Tide gauge data are provided by the agencies responsible for the Australian tide gauge network: National Tidal Centre, Queensland EPA, Manly Hydraulics Laboratory, and the WA Department of Transport. Inclusion of these coastal sea surface height observations improves our satellite-based maps of the sea surface because sea level varies too rapidly with time over the continental shelf to be adequately sampled by the satellites. The continuous sampling by the gauges also makes the removal of tides more complete, so the derived estimates of surface currents based on the geostrophic approximation have fewer spurious values over the shelf, compared with global altimetry products that do not include the Australian tide gauges.
Current meters are deployed and operated by three IMOS facilities. The Australian National Moorings Network (ANMN) is responsible for the shelf array and the coastal National Reference Station (NRS) array. The Deep Water Moorings (DWM) facility is responsible for moorings in deeper (off-shelf) water. There are also a few current meters deployed as part of the Satellite Remote Sensing altimetry calibration sub-facility. Links to the respective sections of the IMOS thredds server are provided on our current meters page. For detailed information about the Northern Australian shelf moorings, see the IMOS sub-facility page at AIMS.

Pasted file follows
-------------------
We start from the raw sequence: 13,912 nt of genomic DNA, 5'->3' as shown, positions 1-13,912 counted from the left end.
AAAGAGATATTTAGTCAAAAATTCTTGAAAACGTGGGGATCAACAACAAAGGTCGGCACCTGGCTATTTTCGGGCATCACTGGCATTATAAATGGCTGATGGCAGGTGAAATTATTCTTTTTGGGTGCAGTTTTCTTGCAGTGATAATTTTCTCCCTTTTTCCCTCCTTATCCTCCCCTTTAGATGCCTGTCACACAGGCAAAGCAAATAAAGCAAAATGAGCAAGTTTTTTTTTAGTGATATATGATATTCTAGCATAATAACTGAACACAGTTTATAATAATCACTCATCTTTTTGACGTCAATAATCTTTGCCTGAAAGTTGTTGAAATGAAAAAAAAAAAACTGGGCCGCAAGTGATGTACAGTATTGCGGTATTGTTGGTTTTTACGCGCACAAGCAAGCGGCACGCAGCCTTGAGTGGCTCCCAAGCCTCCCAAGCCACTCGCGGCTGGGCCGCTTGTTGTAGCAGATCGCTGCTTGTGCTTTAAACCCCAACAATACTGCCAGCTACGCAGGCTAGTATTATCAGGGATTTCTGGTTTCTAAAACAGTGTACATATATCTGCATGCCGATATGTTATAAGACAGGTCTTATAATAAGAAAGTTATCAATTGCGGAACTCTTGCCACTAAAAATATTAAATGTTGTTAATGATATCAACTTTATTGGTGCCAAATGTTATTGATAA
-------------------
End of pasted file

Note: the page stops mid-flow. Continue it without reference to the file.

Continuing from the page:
The IMOS Australian Coastal Ocean Radar Network (ACORN) facility operates six pairs of High-Frequency (HF) radar antennas in four regions: off Perth, the SA gulfs, Coff's Harbour and the Capricorn-Bunker group of the Southern Great Barrier Reef. These data are available close to real-time at the IMOS thredds server so we include it, where possible, in our daily-updating maps of satellite data. When those maps are re-generated to include the other IMOS data that are not available in real-time, we use the delayed-mode, quality-controlled versions of the radar data, if available. Further information.
The IMOS Australian National Facility for Ocean Gliders (ANFOG) operates two sorts of gliders: Slocum and Seaglider. A subset of the profile data is available in near-real time from the IMOS thredds server and we update our detailed plots of the glider trajectories and profile data every two hours on our gliders page. The spatial context of those observations (e.g. in relation to ocean eddies or coastal fronts) can be seen by finding the glider on the appropriate regional map of satellite (SST or Ocean Colour) and other data. As the delayed-mode data become available, it is periodically added to our gliders page and regional maps. For additional information about the IMOS gliders see the ANFOG site at UWA.
The IMOS Argo facility is Australia's contribution to the international Argo project. Argo Australia data are available at the IMOS thredds server. Our Argo page shows data from the global array, downloaded daily from the ARGO GDAC FTP site. See also:
[Australian Argo real-time processing]
[Argo Australia delayed-mode processing]
[Argo Information Centre]
Trajectories of surface drifters, showing derived estimates of the surface velocity as well as the observed temperature, are shown on many of our maps. These data are updated several times per day from the international Drifting Buoy Data Assembly Center.